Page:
Sexy Mother Funker | Jackson Free Press | Jackson, MS

Sexy Mother Funker

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D'Mar is like a nervous prom date. Sitting underneath the AmSouth escalator as refuge from the busier-than-usual Cups downtown on this early afternoon, I get comfortable in my chair and look across at Derrick Martin, 34, better known as D'Mar. His long dreadlocks rest on his left shoulder and back. He taps his fingers on the table and fumbles with a black press folder. "I'm more comfortable in front of a crowd than in one-on-one situations like this," he says.

It's true—D'Mar is at home on stage. He performs with electrifying intensity and sincerity. Vocals, uncomplicated and mellow, remain intact, despite the tremendous jumping and dancing both on and off the stage.

If what you want is a show, you'll get it with D'Mar. His concerts are filled with variety, from his own music to "Purple Rain"-era renditions like "Let Me Love You Down" by Ready for the World and "Glamorous Life" by Sheila E. He engages the audience with questions to the ladies and statements to the guys, and he peppers verse breaks with Prince-like meows.

It's evident in his music and stage performance that D'Mar is a huge Prince fan. "I come from liking artists that are really characters, that are not superficial. You knew what they were going through from their art," he says.

D'Mar is not new to the music business. Behind the scenes touring with Little Richard for the last 10 years as a drummer, D'Mar has cultivated quite a reputation not only as a master percussionist but also for producing, arranging and songwriting.

A Jackson native, D'Mar developed musically at an early age. "I started playing drums when I was 12," he says. He got his professional start as a senior at Provine High School, traveling not far around the corner to Jackson State University on a music scholarship, where he meshed into the Sonic Boom's famous drum section.

D'Mar calls himself the best-kept secret in the Dirty South. In 1995, he formed a production company, called Airtight Records, with a friend, Darryl Pete. He produced records and penned songs for artists like Eddie Seawood, Dorothy Moore, Children of the Cornbread, Wildlife Society, Compozitionz and Little Richard himself. "Little Richard has recorded two of my songs," he says.

D'Mar has performed at just about every major music event and awards show one could imagine, including the Grammys and the American Music Awards.

After so much time behind the drum set, D'Mar feels it's time to step out and bring his artistic abilities to the forefront. "I've written over 2,000 songs," he says. "For 10 years that was my day job. I figure, with the law of averages, out of 2,000 songs, I should have 500 hits," he says, laughing.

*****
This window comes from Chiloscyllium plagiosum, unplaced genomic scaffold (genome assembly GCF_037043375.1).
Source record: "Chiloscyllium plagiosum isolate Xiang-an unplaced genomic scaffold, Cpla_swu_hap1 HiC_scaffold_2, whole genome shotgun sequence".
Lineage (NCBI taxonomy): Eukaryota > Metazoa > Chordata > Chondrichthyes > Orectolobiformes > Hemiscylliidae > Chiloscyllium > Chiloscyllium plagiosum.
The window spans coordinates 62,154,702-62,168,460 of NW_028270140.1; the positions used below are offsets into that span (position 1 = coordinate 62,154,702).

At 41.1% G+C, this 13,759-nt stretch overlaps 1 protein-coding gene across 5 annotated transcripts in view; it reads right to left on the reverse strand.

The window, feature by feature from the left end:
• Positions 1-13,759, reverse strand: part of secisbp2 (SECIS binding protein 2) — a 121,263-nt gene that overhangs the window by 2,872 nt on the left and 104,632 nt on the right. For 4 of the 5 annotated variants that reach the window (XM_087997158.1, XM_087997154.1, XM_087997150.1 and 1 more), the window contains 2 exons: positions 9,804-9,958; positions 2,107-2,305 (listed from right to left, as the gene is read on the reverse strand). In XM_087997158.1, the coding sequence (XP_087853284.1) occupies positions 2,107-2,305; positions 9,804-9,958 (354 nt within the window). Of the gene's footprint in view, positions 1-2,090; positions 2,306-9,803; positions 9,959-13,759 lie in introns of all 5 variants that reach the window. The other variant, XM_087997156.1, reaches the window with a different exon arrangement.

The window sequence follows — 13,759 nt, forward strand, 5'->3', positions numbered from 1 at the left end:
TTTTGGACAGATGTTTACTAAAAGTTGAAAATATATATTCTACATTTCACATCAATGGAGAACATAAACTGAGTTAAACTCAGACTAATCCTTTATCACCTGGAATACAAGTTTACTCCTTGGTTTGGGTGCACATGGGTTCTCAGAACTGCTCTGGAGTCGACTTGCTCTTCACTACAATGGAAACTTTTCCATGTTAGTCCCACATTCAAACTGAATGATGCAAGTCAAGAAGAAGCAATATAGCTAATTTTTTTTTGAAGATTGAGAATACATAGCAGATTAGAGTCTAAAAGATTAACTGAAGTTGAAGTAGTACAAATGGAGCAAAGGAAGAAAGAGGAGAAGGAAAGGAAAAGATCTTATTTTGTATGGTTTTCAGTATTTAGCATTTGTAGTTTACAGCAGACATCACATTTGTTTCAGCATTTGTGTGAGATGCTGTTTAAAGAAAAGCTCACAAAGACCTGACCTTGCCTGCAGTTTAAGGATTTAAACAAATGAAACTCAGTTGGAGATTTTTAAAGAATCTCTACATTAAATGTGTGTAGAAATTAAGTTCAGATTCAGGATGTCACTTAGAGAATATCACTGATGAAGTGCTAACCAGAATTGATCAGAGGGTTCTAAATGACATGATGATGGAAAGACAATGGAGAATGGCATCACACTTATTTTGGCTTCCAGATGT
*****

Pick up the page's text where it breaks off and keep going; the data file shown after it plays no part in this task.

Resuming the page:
The songs D'Mar writes are reminiscent of the days when R&B and soul music was sexy but not overtly sexual like most records getting airplay today. Where does he get his inspiration? "Life," he says. "Life is inspiration. I live vicariously through other people. I'm a great observer."

His first offering, "The D'Mar Experience," is a double CD—both studio and live—of pure Nu Funk Soul, a term he copyrighted. "I want Jackson to know that funk is not a bad word," he says.

"I'd like to see more opportunity for diversity in the music industry, with D'Mar and the Nu Funk Society," he says. "We are a band that can deliver the whole experience and get the vibe that I'm trying to portray across," he says. "Consistency pays."

"Selling a record these days is all about the money—who has the most money to by the most advertising, marketing. I want to take it back to the live experience. There are not very many musicians left that can really take it to the stage. So that was where the Nu Funk Society came in, trying to create an experience for people to follow," he says.

D'Mar has other pots on the stove. He owns Percussive Music Studios in Clinton, where he and his wife, Faith, teach vocal and drum lessons. He does a lecture series for kindergartners through teenagers, tracing the history of the drum set in America. He starts with traditional New Orleans music and traces it all the way up to hip-hop.

"I drop a few important names like Duke Ellington during the process, and by the time they get to hip-hop, they realize it's not new but a culmination of things that have come before," he says. "As we are blessed, it's our responsibility to give back," he says.

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